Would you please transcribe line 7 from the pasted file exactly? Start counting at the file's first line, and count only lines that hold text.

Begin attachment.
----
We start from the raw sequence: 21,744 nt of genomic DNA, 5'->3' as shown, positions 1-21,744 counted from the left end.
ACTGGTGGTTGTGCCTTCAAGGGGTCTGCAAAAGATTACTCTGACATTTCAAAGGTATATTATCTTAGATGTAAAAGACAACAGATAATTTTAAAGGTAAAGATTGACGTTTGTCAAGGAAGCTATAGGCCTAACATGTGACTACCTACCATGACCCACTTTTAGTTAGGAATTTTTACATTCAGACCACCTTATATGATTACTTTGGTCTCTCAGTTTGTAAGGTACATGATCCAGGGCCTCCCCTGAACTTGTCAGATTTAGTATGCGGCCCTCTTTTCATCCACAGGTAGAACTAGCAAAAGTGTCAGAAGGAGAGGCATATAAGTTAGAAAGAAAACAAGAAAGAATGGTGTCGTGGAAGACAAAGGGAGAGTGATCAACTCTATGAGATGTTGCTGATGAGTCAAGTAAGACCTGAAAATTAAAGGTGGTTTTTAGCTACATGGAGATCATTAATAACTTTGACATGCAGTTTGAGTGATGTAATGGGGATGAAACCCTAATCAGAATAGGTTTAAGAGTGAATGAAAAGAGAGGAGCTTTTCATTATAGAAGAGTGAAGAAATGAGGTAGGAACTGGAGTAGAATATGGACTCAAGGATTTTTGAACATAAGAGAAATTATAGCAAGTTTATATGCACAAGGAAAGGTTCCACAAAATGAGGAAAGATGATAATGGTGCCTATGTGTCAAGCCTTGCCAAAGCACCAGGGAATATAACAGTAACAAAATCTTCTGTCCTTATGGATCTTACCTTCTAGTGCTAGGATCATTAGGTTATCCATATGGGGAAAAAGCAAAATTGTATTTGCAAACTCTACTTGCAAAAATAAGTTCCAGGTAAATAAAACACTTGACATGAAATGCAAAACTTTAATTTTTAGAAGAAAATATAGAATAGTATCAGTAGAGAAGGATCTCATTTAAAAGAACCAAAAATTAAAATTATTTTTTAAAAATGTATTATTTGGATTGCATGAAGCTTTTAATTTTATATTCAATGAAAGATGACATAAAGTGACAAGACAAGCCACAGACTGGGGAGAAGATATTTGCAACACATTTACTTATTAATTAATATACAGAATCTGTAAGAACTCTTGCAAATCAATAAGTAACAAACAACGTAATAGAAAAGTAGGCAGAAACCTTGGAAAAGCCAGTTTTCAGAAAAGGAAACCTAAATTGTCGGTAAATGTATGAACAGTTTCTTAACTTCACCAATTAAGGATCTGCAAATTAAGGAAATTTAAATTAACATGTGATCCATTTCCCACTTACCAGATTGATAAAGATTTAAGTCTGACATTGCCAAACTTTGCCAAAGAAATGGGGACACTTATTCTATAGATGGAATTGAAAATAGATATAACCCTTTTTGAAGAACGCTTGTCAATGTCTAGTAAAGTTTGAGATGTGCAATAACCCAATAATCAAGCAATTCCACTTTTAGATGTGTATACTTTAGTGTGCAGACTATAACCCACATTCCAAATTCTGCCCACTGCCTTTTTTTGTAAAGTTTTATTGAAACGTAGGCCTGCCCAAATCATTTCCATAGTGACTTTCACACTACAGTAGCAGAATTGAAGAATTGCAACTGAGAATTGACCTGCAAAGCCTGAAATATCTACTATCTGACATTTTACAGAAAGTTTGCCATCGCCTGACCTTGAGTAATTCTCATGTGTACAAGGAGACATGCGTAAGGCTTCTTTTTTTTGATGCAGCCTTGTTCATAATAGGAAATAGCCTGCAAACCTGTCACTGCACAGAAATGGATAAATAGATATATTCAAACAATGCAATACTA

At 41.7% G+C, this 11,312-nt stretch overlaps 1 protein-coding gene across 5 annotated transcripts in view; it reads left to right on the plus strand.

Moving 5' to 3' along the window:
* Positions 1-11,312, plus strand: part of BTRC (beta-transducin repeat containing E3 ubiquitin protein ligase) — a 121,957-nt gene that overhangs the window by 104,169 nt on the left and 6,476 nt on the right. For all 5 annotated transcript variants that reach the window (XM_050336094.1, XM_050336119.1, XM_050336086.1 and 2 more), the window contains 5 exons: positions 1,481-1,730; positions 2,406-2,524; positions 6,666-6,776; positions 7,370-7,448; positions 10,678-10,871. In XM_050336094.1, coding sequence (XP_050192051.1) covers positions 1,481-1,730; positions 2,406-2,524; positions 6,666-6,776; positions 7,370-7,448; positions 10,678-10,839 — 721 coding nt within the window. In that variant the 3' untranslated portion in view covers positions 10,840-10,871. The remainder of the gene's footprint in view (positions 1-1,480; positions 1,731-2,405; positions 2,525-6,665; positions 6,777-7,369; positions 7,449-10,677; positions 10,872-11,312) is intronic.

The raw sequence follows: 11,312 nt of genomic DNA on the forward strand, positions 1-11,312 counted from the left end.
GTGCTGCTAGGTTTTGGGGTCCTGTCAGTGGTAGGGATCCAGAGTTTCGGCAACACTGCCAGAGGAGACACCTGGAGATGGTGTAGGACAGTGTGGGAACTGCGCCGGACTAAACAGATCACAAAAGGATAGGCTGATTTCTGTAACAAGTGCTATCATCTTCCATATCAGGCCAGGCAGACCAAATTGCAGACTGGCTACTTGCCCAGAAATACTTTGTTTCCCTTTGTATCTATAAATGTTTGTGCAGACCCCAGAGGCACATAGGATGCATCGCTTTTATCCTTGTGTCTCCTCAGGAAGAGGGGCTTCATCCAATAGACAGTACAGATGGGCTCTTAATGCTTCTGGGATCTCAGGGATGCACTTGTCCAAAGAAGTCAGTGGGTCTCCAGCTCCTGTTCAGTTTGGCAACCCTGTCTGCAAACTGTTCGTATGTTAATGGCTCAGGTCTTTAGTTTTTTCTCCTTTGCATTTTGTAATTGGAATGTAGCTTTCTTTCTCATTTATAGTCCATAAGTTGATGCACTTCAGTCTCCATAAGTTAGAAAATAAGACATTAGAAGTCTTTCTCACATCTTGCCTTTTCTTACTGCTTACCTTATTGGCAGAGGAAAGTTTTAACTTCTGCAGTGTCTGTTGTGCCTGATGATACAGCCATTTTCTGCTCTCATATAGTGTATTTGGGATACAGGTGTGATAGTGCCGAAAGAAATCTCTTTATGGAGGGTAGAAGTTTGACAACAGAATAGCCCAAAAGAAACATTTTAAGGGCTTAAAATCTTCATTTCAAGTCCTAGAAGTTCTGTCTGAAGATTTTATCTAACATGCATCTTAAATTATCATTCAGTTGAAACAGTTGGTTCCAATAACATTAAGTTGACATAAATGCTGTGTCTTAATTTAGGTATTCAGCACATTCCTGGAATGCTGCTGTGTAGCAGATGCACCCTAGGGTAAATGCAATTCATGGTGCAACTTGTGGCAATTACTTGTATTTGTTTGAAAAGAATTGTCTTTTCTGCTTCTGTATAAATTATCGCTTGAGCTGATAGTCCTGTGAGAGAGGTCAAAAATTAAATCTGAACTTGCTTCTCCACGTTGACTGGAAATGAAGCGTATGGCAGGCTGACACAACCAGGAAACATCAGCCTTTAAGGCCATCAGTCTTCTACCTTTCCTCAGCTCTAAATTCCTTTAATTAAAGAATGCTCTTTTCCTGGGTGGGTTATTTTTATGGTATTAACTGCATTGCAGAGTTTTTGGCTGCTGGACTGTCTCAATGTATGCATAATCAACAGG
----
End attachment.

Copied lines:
GTGCTGCTAGGTTTTGGGGTCCTGTCAGTGGTAGGGATCCAGAGTTTCGGCAACACTGCCAGAGGAGACACCTGGAGATGGTGTAGGACAGTGTGGGAACTGCGCCGGACTAAACAGATCACAAAAGGATAGGCTGATTTCTGTAACAAGTGCTATCATCTTCCATATCAGGCCAGGCAGACCAAATTGCAGACTGGCTACTTGCCCAGAAATACTTTGTTTCCCTTTGTATCTATAAATGTTTGTGCAGACCCCAGAGGCACATAGGATGCATCGCTTTTATCCTTGTGTCTCCTCAGGAAGAGGGGCTTCATCCAATAGACAGTACAGATGGGCTCTTAATGCTTCTGGGATCTCAGGGATGCACTTGTCCAAAGAAGTCAGTGGGTCTCCAGCTCCTGTTCAGTTTGGCAACCCTGTCTGCAAACTGTTCGTATGTTAATGGCTCAGGTCTTTAGTTTTTTCTCCTTTGCATTTTGTAATTGGAATGTAGCTTTCTTTCTCATTTATAGTCCATAAGTTGATGCACTTCAGTCTCCATAAGTTAGAAAATAAGACATTAGAAGTCTTTCTCACATCTTGCCTTTTCTTACTGCTTACCTTATTGGCAGAGGAAAGTTTTAACTTCTGCAGTGTCTGTTGTGCCTGATGATACAGCCATTTTCTGCTCTCATATAGTGTATTTGGGATACAGGTGTGATAGTGCCGAAAGAAATCTCTTTATGGAGGGTAGAAGTTTGACAACAGAATAGCCCAAAAGAAACATTTTAAGGGCTTAAAATCTTCATTTCAAGTCCTAGAAGTTCTGTCTGAAGATTTTATCTAACATGCATCTTAAATTATCATTCAGTTGAAACAGTTGGTTCCAATAACATTAAGTTGACATAAATGCTGTGTCTTAATTTAGGTATTCAGCACATTCCTGGAATGCTGCTGTGTAGCAGATGCACCCTAGGGTAAATGCAATTCATGGTGCAACTTGTGGCAATTACTTGTATTTGTTTGAAAAGAATTGTCTTTTCTGCTTCTGTATAAATTATCGCTTGAGCTGATAGTCCTGTGAGAGAGGTCAAAAATTAAATCTGAACTTGCTTCTCCACGTTGACTGGAAATGAAGCGTATGGCAGGCTGACACAACCAGGAAACATCAGCCTTTAAGGCCATCAGTCTTCTACCTTTCCTCAGCTCTAAATTCCTTTAATTAAAGAATGCTCTTTTCCTGGGTGGGTTATTTTTATGGTATTAACTGCATTGCAGAGTTTTTGGCTGCTGGACTGTCTCAATGTATGCATAATCAACAGG